49.) U2 – Last Night On Earth (1997)
I remember the first time I heard this song. It was some time in 2002 when U2 released their Best of 1990 – 2000 compilation and DVD music video collection. “Last Night On Earth” was not a hit song of U2's but was included in the bonus songs section of the DVD because hey, why not? I hadn't heard their album Pop before because my dad never owned it as he, as well as quite a few other U2 fans, were not huge fans of the album. I was always curious to hear it despite the negative reviews, but didn't get the chance to hear any of the songs until that fateful evening. The music video played and the moment the chorus came on I sat up and said “What is this song?” or something to that effect. I was hooked at that very moment. “Last Night On Earth” blew me away. And I know that U2 themselves were never satisfied with the final product of this track, but it hits me every time I hear it so I don't know what they were hoping for from it. Maybe it had the potential in their minds to be the best rock song ever written?
This is the edgier harder rock sound of U2 that creeps up from time to time and that tends to be a side of them I really enjoy. Despite a lot of people overlooking the era, I really like the U2 of the 1990's. They were bold and adventurous, not letting expectations get in the way of them releasing albums. And while not everyone is happy with the work, I find Pop to be a grossly underrated album, beautiful in its imperfections. I was unsure at first, but my appreciation of the album grew and grew, but right from the start I knew that I loved “Last Night On Earth” and it would keep me coming back.
There will be another U2 song to come on this list. They are one of the bands that I had to have more than one song of.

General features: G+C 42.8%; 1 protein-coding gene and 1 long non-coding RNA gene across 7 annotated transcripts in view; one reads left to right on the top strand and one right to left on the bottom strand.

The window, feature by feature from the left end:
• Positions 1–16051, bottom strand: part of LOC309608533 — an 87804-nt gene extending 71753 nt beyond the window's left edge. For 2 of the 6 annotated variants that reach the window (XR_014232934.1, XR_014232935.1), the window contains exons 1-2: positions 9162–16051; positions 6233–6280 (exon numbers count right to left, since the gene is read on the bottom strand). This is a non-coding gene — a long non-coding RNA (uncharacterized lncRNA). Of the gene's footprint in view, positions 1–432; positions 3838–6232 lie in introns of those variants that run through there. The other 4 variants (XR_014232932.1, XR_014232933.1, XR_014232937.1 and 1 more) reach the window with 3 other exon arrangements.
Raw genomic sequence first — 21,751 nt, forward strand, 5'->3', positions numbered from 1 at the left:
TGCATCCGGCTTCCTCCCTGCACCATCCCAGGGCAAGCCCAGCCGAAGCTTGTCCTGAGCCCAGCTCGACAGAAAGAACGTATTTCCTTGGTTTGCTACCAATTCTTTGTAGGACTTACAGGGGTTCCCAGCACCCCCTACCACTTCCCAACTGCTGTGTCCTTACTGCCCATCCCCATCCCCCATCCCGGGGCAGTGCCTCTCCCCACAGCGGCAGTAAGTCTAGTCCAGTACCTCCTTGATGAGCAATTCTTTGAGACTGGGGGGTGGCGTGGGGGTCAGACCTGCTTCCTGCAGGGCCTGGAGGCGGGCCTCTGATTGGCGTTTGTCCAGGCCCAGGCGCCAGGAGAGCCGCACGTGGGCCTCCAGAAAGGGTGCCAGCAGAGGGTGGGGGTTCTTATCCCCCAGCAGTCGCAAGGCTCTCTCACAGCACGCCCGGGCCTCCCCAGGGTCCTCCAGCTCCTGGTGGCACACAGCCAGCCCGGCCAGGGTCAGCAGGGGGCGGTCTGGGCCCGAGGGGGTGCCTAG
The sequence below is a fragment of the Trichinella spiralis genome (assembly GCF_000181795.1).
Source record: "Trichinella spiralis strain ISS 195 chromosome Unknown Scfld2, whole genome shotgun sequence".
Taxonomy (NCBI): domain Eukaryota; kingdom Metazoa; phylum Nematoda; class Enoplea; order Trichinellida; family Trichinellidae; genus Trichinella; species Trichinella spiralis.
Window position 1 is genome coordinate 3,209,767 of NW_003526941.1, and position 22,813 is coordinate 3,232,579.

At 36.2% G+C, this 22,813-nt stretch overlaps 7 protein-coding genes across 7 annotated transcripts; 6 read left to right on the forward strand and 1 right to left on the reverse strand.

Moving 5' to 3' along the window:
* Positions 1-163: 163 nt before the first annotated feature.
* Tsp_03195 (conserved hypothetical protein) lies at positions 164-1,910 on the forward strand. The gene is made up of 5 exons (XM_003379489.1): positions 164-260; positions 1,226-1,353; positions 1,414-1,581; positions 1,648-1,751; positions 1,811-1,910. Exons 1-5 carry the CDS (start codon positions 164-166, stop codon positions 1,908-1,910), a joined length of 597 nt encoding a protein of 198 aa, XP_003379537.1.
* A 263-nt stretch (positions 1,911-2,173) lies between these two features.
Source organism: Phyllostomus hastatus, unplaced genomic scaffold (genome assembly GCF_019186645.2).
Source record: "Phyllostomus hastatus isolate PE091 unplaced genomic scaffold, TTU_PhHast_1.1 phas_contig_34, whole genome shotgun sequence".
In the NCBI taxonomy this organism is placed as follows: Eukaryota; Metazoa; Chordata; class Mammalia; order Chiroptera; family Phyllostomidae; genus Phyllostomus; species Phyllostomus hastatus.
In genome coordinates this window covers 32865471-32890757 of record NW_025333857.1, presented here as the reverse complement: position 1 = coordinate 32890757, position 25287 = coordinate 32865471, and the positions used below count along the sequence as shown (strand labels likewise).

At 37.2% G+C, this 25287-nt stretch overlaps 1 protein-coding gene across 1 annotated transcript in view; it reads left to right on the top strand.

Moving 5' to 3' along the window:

48.) The Helio Sequence – Let It Fall Apart (2004)
I would definitely make the claim that the most overlooked album of 2004 was The Helio Sequence's Love and Distance. From start to finish it is an energetic and exciting collection of songs. It is an underrated masterpiece. Picking a favourite track wasn't too difficult though because, while I admire every song on that album and some are even much catchier than this track, this is one that has the most emotional draw. It's actually kind of impressive that a band that is so focused on interesting guitar effects and glitchy programmed rhythms, that they can still be affective song writers. There is a strong emotional core to the song and it all fits together once the chorus comes in. I just like the whole mood and feel of the song. It's accessible, but is unique in structure and style. I don't know what else to say about it really. It sounds great. It feels great. It makes me want to sing along to it. Every time the chorus plays I have to mouth the “whoa-oh” parts with a passionate look on my face. Can't be helped. I'm a slave to the music.

47.) Collective Soul – Run (1999)
Sometimes there is a song that escapes us, yet resonates in our heads, just waiting to be discovered again. This was a problem of the 90's. If a song played and you loved it and the DJ neglected to tell you what it was, there wasn't much you could do about it. Well, that was me and “Run” for a long time. It wasn't until years later when a friend of mine lent me a Collective Soul compilation that I found it again. There was literally a moment where it played and I exclaimed “This song!” and revelled in being reunited. And I think that the experience enhanced my enjoyment of this song to some degree. I guess I just came to appreciate it more as a result.